January 2018

t-ethylmethyl ether

This month we look at the history of efforts to find the trans rotamer of ethyl methyl ether (trans-C2H5OCH3, tEME)) in the interstellar medium. As far as astromolecules go, this is a moderately large organic molecule (in reality, organic molecules can be composed of hundreds of atoms). A claimed detection from a 2005 paper was disputed in 2015, but another group offered a more definitive but still tentative detection the same year. In spite of noting matches to 46 unblended lines of tEME in spectra toward Orion KL, Tercero et al. limited their claim to a tentative detection. They made their observations with the IRAM 30m telescope.

Researcher Links
B Tercero
J Cernicharo
A Lopez
N Brouillet
L Kolesniková
RA Motiyenko
L Margulès
JA Alonso
J Guillemin

The earliest evidence for the existence of interstellar tEME was reported by Charnley et al. in 2001. However, they only found a match for a single line (the 532-423 transition) in two sources, which is not sufficient for a molecule with a complex rotational spectrum.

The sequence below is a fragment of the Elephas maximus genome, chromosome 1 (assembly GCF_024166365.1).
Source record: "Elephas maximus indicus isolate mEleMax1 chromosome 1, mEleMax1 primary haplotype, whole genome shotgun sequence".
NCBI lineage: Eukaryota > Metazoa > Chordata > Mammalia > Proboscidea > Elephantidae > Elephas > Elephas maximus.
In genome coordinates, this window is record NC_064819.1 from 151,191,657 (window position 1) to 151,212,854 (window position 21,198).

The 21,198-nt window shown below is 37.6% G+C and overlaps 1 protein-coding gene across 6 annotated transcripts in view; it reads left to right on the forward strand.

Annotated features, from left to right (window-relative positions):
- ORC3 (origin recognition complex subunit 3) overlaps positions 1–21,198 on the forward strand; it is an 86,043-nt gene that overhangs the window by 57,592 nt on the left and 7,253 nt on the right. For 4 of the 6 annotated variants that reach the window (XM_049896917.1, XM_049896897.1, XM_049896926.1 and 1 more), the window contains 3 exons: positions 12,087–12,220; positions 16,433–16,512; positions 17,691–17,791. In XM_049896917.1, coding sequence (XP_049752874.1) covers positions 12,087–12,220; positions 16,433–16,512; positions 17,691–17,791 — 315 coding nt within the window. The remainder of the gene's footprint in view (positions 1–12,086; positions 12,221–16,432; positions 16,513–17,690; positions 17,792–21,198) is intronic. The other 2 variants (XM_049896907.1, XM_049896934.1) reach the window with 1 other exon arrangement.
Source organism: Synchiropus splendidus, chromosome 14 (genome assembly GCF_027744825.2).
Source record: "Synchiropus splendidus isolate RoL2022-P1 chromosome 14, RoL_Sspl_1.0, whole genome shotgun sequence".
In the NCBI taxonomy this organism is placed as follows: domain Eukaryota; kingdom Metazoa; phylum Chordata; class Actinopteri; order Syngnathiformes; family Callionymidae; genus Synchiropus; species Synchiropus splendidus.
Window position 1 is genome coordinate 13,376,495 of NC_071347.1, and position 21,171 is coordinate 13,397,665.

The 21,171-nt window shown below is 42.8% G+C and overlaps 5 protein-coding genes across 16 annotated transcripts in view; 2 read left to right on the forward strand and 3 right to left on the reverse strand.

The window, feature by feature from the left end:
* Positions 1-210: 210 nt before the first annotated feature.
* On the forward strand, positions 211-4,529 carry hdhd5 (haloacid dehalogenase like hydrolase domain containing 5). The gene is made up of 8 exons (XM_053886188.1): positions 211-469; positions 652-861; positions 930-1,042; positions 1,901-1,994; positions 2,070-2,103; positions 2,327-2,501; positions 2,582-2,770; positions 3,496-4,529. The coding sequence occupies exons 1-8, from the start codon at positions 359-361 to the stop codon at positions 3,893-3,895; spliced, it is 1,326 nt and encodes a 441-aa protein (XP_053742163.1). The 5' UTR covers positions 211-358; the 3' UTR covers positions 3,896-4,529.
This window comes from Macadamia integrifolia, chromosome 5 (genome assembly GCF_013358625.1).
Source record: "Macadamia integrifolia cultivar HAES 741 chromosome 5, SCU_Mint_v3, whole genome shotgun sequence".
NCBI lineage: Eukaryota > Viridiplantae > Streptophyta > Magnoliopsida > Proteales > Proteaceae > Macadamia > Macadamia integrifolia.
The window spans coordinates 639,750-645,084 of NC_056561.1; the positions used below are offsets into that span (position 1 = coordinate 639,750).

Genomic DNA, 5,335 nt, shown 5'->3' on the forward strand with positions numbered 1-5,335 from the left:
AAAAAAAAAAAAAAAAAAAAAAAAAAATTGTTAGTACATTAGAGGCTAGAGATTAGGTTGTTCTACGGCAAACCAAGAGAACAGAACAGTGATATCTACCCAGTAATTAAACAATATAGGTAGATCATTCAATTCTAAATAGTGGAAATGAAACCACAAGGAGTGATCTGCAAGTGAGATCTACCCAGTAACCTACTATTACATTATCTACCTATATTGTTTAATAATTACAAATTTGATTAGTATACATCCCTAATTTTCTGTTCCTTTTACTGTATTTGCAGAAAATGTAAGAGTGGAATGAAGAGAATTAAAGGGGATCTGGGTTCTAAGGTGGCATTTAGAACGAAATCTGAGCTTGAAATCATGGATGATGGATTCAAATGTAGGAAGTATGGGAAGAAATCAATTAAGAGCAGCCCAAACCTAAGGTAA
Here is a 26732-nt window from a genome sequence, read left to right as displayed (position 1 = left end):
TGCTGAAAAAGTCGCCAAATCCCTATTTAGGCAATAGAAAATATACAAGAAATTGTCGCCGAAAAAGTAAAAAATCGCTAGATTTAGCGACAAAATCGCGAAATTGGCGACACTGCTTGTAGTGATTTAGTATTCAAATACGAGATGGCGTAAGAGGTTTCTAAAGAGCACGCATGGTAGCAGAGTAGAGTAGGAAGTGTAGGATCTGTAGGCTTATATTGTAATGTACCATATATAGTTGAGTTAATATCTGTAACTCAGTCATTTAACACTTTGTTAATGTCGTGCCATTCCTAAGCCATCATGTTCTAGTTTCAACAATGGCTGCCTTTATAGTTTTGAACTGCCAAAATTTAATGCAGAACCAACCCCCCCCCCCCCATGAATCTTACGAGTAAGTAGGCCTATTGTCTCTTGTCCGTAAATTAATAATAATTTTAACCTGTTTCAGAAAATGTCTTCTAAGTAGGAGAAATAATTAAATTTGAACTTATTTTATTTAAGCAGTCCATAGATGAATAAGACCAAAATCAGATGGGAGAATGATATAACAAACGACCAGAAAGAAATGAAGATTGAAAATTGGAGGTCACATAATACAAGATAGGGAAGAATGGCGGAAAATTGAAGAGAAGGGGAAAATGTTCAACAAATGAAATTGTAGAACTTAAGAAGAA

The first detection of tEME based on multiple line matches was reported by Fuchs et al. in 2005. Their experimental spectrum for tEME is shown above. They based their claim on matches to over 20 transitions toward W51e2. However, in 2015 Carroll et al. disputed the claim of detection toward W51e1/e2 and also did not find tEME toward Sgr B2(N-LMH). Carroll et al. found multiple difficulties with the claims of Fuchs et al. regarding line intensities and other issues. Due to the complexity of the spectra of large molecules with little or no symmetry and the high probability of coincidental matches in sources with high line density, extreme care must be taken before claiming a detection.

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